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Results from the Enrollments and Degrees and Academic Workforce Surveys
In an update to our July 2020 report, we examine the relative size of undergraduate physics and astronomy programs using the number of bachelor’s degrees conferred and the number of full-time equivalent (FTE) faculty members in the department. Program size results from combining these two measures.
Department’s missions are not homogenous, so the relationship of degrees conferred to the number of FTE faculty should not be used as a measure of productivity. This ratio measures resource allocation and must be considered as it relates to the department’s mission. This Focus On permits departments to see where they fit on the national landscape of physics and astronomy bachelor's degree production.
Physics Degree-Granting Departments
In the 2019–2020 academic year there were 766 physics degree-granting departments in the United States; 754 of these departments offered a physics bachelor’s degree. Collectively these departments conferred more than 9,000 physics bachelor’s degrees and about 200 astronomy bachelor’s degrees to the class of 2020.1 Physics degree-granting departments employed an estimated 10,100 FTE.2 Both the physics and astronomy bachelor’s degree data for combined physics and astronomy departments are included with the physics department data.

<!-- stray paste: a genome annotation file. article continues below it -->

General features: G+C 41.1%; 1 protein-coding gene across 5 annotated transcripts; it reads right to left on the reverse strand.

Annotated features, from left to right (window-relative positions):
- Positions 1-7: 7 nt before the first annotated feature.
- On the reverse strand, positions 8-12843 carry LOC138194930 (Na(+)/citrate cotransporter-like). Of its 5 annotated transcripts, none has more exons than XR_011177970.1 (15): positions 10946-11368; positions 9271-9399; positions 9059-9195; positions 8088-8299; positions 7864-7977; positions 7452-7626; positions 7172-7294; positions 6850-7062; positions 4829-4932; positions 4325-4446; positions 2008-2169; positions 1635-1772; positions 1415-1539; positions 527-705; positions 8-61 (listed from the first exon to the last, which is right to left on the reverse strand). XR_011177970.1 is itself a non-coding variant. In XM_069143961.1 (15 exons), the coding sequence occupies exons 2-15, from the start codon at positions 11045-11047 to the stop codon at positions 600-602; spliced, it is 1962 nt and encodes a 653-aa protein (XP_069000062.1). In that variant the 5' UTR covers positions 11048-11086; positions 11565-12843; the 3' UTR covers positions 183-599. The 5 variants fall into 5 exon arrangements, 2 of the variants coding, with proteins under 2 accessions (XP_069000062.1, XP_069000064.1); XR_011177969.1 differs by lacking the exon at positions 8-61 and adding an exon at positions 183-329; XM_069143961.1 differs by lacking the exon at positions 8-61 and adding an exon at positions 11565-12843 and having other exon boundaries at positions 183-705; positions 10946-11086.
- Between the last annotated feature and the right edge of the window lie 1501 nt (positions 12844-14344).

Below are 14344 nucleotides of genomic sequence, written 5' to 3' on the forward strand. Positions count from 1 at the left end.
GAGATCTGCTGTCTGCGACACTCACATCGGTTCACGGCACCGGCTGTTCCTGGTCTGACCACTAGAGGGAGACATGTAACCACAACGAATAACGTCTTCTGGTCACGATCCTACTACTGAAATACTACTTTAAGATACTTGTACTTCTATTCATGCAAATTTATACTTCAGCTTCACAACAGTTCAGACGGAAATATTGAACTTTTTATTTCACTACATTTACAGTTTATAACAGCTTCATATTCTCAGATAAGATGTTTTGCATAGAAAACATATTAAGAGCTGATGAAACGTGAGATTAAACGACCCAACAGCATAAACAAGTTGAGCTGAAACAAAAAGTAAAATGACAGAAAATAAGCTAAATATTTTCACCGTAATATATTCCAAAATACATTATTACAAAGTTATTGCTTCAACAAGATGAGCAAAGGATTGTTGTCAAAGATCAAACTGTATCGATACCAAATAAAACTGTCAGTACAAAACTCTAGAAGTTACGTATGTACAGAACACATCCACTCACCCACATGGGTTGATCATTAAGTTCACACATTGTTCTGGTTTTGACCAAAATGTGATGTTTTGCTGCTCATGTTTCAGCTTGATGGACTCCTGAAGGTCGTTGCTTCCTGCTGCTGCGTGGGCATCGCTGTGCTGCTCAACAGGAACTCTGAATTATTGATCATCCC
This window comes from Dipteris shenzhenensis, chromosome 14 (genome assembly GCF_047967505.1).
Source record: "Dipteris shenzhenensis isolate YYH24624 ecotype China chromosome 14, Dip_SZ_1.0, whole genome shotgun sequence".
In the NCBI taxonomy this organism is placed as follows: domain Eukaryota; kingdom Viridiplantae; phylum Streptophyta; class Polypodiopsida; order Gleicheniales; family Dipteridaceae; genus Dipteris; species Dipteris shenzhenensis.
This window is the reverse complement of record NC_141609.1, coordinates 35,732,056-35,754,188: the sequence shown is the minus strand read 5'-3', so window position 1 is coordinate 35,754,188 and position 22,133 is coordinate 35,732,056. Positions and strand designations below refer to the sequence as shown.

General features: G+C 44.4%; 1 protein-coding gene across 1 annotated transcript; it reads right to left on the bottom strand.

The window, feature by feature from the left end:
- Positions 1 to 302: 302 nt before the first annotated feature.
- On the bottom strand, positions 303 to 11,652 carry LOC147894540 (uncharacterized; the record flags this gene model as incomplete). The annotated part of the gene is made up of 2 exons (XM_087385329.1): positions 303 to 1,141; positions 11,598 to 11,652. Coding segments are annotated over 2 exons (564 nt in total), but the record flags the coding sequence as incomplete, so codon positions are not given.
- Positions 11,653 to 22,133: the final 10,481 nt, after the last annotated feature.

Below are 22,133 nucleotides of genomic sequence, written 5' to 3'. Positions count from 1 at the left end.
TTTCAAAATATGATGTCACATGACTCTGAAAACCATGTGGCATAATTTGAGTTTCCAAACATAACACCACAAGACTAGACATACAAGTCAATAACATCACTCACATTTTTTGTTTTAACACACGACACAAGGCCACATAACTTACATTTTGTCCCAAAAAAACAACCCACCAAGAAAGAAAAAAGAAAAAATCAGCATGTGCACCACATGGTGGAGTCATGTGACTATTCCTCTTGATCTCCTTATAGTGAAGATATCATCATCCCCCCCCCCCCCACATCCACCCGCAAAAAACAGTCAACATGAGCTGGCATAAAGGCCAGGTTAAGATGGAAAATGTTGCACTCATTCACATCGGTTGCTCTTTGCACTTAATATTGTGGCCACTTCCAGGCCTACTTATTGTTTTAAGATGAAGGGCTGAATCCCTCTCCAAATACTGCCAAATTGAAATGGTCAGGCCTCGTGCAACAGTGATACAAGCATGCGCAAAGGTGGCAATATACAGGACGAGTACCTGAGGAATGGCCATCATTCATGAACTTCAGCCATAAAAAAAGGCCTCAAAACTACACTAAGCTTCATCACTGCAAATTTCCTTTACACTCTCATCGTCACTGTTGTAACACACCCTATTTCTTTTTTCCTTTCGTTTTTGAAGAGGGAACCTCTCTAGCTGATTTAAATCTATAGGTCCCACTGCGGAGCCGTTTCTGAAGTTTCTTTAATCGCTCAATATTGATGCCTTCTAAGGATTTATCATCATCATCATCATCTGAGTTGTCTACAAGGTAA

Distinct differences can be seen when comparing departments based on the highest physics degree they offer (Table 1). Physics departments that confer a bachelor’s degree as their highest physics degree comprise about two-thirds of departments that confer physics bachelor’s degrees but confer only a little more than a third (38%) of the physics bachelor’s conferred in recent years. Despite the fact there are far fewer departments that offer a PhD as their highest physics degree (199), they are responsible for conferring over half (55%) of all physics bachelor’s degrees in recent years.
Departments Where the Bachelor’s Is the Highest Physics Degree Offered